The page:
I have been trying to figure out this whole milk dilemma, I believe from reading The China Study and Dr Campbell's research that its the protein in the milk that is the big problem. But after reading this article, there is so much more wrong with our milk supply. The safest bet, if you haven't yet, is it to switch to soy, rice, or ALMOND milk.
My sweet cousin emailed me an article from the Harvard University Gazette -published in 2006. It is mind blowing to me that information like this can be found all over if you just do the research. The dairy industry spends millions a year on advertising to keep us believing how good this creamy white mucus filled substance is for our bodies. YUCK! It's hard for me to believe that I spent 28 years of my life, eating what advertiser sold to me was "good for you". I remember being pregnant with my second child and forcing myself to drink at least one glass of milk a day for all the added vitamin and calcium benefits. Lucky for me I have never liked milk, but what a joke that doctors are making sure we drink it as well. I felt like I was a bad mom for not taking care of the tiny growing baby inside me, because I didn't have my 3-a-day! yikes!
Take the time do the research. You are in charge of your family and your health!
A few of my favorites parts from the article:
|Ganmaa Davaasambuu, a Mongolia-trained medical doctor, a Japan-trained Ph.D. in environmental health, and a current fellow at the Radcliffe Institute for Advanced Study: 'The milk we drink today may not be nature's perfect food.|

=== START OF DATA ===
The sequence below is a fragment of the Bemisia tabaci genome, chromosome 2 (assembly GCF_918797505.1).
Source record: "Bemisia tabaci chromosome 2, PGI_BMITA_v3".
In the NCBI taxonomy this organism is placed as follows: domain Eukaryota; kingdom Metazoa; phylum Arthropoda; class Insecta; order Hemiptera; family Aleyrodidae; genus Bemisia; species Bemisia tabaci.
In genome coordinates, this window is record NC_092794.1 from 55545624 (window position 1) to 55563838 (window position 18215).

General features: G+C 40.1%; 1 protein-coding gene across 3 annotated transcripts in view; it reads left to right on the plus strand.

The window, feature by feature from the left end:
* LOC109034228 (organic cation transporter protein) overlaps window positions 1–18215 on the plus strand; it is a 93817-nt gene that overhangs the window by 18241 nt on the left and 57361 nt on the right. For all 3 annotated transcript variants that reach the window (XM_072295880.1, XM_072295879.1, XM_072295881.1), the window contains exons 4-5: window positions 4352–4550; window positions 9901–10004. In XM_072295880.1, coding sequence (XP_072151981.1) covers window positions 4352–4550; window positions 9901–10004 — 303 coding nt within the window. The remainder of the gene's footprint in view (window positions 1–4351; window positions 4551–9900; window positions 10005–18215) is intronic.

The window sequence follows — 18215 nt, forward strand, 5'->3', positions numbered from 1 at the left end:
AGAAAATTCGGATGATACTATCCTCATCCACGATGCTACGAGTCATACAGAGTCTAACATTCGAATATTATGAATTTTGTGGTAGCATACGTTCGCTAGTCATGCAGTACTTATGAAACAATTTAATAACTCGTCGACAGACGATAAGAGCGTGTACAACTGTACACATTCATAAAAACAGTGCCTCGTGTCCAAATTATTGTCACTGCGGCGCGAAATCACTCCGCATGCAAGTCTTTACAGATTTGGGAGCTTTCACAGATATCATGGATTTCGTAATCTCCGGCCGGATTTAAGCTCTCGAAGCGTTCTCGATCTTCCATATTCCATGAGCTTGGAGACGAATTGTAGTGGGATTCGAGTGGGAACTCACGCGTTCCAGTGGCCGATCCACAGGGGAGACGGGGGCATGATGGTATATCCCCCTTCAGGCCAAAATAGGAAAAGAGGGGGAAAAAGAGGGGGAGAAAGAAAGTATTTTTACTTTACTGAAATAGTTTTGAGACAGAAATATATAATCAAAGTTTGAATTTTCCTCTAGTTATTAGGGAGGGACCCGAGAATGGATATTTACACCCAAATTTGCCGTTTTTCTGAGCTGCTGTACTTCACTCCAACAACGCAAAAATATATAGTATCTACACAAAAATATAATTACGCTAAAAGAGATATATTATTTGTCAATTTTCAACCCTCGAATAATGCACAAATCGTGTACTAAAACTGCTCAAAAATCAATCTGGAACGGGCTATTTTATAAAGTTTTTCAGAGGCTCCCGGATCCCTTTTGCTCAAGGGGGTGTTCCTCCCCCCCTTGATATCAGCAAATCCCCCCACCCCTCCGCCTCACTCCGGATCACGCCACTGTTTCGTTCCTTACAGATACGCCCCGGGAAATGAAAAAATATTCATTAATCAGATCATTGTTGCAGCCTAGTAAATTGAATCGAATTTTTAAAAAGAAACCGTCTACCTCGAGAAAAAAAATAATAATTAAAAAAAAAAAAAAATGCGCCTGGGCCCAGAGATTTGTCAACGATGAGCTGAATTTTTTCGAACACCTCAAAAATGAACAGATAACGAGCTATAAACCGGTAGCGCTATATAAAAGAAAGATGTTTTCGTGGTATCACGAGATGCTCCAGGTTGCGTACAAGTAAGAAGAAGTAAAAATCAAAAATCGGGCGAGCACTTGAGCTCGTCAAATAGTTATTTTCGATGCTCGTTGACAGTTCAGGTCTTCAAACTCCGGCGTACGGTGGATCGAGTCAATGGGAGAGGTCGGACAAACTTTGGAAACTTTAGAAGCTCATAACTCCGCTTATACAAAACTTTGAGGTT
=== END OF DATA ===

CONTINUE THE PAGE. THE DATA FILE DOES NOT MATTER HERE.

Ganmaa's topic was lunch-appropriate: the suspected role of cow's milk, cheese, and other dairy products in hormone-dependent cancers. (Those include cancers of the testes, prostate, and breast.)
"Among the routes of human exposure to estrogens, we are mostly concerned about cow's milk, which contains considerable amounts of female sex hormones," Ganmaa told her audience. Dairy, she added, accounts for 60 percent to 80 percent of estrogens consumed.
Milk from a cow in the late stage of pregnancy contains up to 33 times as much of a signature estrogen compound (estrone sulfate) than milk from a non-pregnant cow.
In a study of modern milk in Japan, Ganmaa found that it contained 10 times more progesterone, another hormone, than raw milk from Mongolia.
In traditional herding societies like Mongolia, cows are milked for human consumption only five months a year, said Ganmaa, and, if pregnant, only in the early stages. Consequently, levels of hormones in the milk are much lower.
"The milk we drink today is quite unlike the milk our ancestors were drinking" without apparent harm for 2,000 years, she said. "The milk we drink today may not be nature's perfect food."
Later in the article,
Cancer rates linked to dairy can change quickly, said Ganmaa. In the past 50 years in Japan, she said, rising rates of dairy consumption are linked with rising death rates from prostate cancer - from near zero per 100,000 five decades ago to 7 per 100,000 today.
Butter, meat, eggs, milk, and cheese are implicated in higher rates of hormone-dependent cancers in general, she said. Breast cancer has been linked particularly to consumption of milk and cheese.
In another study, rats fed milk show a higher incidence of cancer and develop a higher number of tumors than those who drank water, said Ganmaa."
she continues later,
"But steps can be taken now to reduce the amount of hormones in milk, said Ganmaa. Because hormones reside in milk fat, drinking skim milk is one option. Getting calcium from green leafy vegetables is another."
Read entire article here